Appearing in "Sins of the Father"
- Elmaron (Only appearance) (Poses as David Banner)
Synopsis for "Sins of the Father"
Doc Samson is in his office going over old audio tapes of Bruce Banner. Hector and Atalanta of the Pantheon show up and tell Samson that they need his help in trying to find Bruce's illegitimate son, David. This is the first time Samson has ever heard about Bruce having a son.
Meanwhile, the Hulk has been growing more and more despondent as of late. Snatching the futuristic Janis Jones in his arms, he power leaps across the state, landing near a nuclear plant.
Elsewhere, Gladiator and Oracle of the Imperial Guard are looking for a shape-shifting refugee named Elamron. They know that the Hulk was the last person to have contact with him. Everyone eventually groups together at the nuclear power plant. The Hulk fights with Gladiator while Janis tries to protect David Banner. Gladiator tries to flies with Hulk into space, but Hulk realizes his intentions and thunderclaps onto his head, causing both of them to fall. It becomes obvious that there is no such being as David Banner.
It is merely Elamron in disguise. An enraged Gladiator blasts a hole in the Hulk's chest with heat vision, but the Hulk grabs Gladiator about the face forcing the eye beams back on him, knocking him out. Hulk then throws him into the reactor, causing it to explode. He then begins pounding on Gladiator, but seeing the frightened expression on the child's face, he stops. Reminded of his childhood, he screams in exasperation and disgust with himself. In the confusion, Elamron escapes.
Appearing in "Where the Wild Things Are"
- Trish Tilby
- X-Men (Illusion)
Synopsis for "Where the Wild Things Are"
At the Biosphere on the Xavier Institute, little Franklin Richards suffers nightmares of a horrible green monster. His roommates, Artie and Leech grow concerned and decide to help Franklin out.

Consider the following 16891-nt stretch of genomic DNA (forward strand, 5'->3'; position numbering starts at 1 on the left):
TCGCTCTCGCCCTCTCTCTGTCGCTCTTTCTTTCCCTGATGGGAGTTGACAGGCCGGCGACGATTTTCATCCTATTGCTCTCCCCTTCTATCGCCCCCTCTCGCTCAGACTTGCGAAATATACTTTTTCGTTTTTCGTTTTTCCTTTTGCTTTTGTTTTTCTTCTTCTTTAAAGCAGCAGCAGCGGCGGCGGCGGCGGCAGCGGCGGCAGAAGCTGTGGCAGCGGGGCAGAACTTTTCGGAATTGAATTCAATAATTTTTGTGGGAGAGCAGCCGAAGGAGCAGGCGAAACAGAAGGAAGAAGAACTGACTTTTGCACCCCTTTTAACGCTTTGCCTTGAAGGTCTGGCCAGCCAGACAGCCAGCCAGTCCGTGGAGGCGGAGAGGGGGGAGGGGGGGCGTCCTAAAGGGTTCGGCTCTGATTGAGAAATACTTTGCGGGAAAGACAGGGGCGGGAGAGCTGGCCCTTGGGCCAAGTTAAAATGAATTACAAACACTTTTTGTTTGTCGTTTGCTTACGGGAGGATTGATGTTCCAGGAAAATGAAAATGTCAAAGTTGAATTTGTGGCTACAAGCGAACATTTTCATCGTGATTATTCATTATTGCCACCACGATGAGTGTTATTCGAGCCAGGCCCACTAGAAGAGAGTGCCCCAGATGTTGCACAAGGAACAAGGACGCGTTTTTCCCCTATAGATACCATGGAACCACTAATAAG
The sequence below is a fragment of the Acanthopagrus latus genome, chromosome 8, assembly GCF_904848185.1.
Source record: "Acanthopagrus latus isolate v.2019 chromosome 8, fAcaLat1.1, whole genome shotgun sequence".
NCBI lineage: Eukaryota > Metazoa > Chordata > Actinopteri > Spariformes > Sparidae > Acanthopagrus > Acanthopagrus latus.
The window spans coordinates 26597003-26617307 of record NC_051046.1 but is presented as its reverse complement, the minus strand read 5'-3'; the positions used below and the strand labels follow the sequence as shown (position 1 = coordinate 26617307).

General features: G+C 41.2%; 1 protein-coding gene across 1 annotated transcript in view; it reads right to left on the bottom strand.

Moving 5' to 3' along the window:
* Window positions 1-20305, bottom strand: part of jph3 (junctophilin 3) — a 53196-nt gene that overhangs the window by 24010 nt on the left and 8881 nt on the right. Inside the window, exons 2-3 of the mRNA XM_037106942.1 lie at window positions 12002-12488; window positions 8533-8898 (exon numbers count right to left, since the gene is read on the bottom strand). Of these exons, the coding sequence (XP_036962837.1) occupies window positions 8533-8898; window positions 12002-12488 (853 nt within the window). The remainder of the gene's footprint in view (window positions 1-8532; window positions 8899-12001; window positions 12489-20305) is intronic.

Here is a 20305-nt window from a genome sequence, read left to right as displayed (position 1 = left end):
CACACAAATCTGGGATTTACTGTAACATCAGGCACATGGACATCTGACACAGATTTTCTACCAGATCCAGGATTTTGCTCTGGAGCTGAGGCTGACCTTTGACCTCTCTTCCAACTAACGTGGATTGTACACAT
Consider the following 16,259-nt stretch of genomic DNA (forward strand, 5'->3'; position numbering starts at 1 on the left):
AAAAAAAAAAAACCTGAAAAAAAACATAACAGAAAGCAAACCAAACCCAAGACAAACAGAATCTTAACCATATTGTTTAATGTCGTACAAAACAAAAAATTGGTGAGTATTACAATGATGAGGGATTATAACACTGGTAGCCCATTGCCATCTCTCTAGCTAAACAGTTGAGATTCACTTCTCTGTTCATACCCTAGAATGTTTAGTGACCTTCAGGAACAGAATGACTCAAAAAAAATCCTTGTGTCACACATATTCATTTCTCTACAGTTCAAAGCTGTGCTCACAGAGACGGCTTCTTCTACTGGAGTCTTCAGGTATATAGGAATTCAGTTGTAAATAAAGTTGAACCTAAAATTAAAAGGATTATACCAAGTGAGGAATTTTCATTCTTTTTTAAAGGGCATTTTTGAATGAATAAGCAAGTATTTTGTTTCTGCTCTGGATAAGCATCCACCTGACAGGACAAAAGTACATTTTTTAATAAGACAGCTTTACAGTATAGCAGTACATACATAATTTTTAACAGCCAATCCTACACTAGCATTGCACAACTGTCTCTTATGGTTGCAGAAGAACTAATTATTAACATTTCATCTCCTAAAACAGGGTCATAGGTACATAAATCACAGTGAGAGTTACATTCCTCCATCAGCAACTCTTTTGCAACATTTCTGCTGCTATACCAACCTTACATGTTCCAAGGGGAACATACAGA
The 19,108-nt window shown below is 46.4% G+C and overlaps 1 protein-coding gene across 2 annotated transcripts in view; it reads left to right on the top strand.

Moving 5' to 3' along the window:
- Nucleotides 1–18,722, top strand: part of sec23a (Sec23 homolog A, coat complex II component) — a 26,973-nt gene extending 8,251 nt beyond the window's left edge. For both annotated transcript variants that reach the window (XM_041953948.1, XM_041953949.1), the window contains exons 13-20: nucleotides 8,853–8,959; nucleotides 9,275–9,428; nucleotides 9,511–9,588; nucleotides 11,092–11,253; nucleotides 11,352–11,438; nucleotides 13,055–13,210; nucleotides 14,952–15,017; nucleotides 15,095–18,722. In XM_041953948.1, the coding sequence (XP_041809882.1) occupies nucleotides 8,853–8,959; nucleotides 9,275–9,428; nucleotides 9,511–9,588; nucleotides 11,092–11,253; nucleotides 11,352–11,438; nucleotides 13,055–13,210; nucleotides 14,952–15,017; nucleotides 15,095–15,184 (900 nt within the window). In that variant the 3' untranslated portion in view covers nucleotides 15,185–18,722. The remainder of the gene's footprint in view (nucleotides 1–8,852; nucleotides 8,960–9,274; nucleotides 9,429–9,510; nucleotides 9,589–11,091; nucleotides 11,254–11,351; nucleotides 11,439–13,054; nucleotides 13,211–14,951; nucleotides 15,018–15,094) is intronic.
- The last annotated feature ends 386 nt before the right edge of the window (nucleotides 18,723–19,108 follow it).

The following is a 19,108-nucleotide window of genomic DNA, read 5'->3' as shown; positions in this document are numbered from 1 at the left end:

They track down Franklin's "monster", which turns out to be the incredible Hulk. Artie projects an intimidating hologram of the X-Men, but the Hulk easily smashes through it. Then they assault him with various vegetables, rocks and women's undergarments.
After complaining about "getting his butt whupped by midgets", the Hulk grabs the two kids and tells them that he is not Franklin's monster. He would never, ever hurt a child. Meanwhile, Franklin continues to have nightmares.
Sins of the Father
- Doc Samson reviews previous sessions he had with the Hulk wherein he talked about the time his father, Brian Banner, murdered his mother. Those events were recounted back in Incredible Hulk #377.
- Gladiator mentions how the Imperial Guard had been recently stationed on Earth. This happened during the events of Imperial Guard #1–3.
- Doc Samson mentions how it is impossible for the Banner child to still be alive since Betty Banner had a miscarriage. Betty discovered she was pregnant with Bruce Banner's child in Incredible Hulk #340 but had a miscarriage in Incredible Hulk #360.
- Doc Samson remembers the time that Prometheus once ran him over. That happened in Incredible Hulk #370.
- This story is ambiguous on confirming if this was really David Banner or the alien known as Elamron. However, "David Banner" is depicted as a 8-year-old boy, which would be impossible due to the fact that the Earth-616 universe operates on a Sliding Timescale. Incredible Hulk #360 was published in October 1989 which places it in "Year Eight" of the modern age. Whereas this story was published in May, 1997. This places it in "Year Nine" of the modern age. That said, less than a year has passed between the two stories, as such, if Betty hadn't had a miscarriage the baby wouldn't have even been a year old at the time of this story.
Where the Wild Things Are
- Franklin's nightmares are based on the fact that his Fantastic Four and the Avengers were seemingly killed during the battle with Onslaught in Onslaught Marvel Universe #1, however Franklin subconciously saved their lives by transporting them to another dimension where they have been living reborn lives in Fantastic Four Vol 2, Iron Man Vol 2, Captain America Vol 2, and Avengers Vol 2. The connection between both worlds is because the Hulk and Bruce Banner were separated in Onslaught Marvel Unvierse #1 and Banner was transported to Franklin's dimension. This connection is first established in Incredible Hulk #350. Ultimately, Earth's lost heroes are returned to Earth and Banner merged with the Hulk again in Heroes Reborn: The Return #1–4.
- The name, David Banner, is taken from the title character of the 1978 television series The Incredible Hulk starring Bill Bixby as David Banner. The name was also used in reference to Bruce's father in the 2003 feature film The Hulk.
- Incredible Hulk (Volume 1)
- Incredible Hulk (Volume 2)
- Defenders (Volume 1)
- Defenders (Volume 2)
- Rampaging Hulk (Volume 1)
- Rampaging Hulk (Volume 2)
- Tales to Astonish (Volume 1)
Links and References
- Incredible Hulk profile at Wikipedia
- Incredible Hulk profile at Marvel Universe
- Incredible Hulk profile at Toonopedia
- Incredible Hulk series index at the Grand Comics Database
- Incredible Hulk series index at CBDB
- Incredible Hulk series index at Comicbookdb.com
- Hulk Library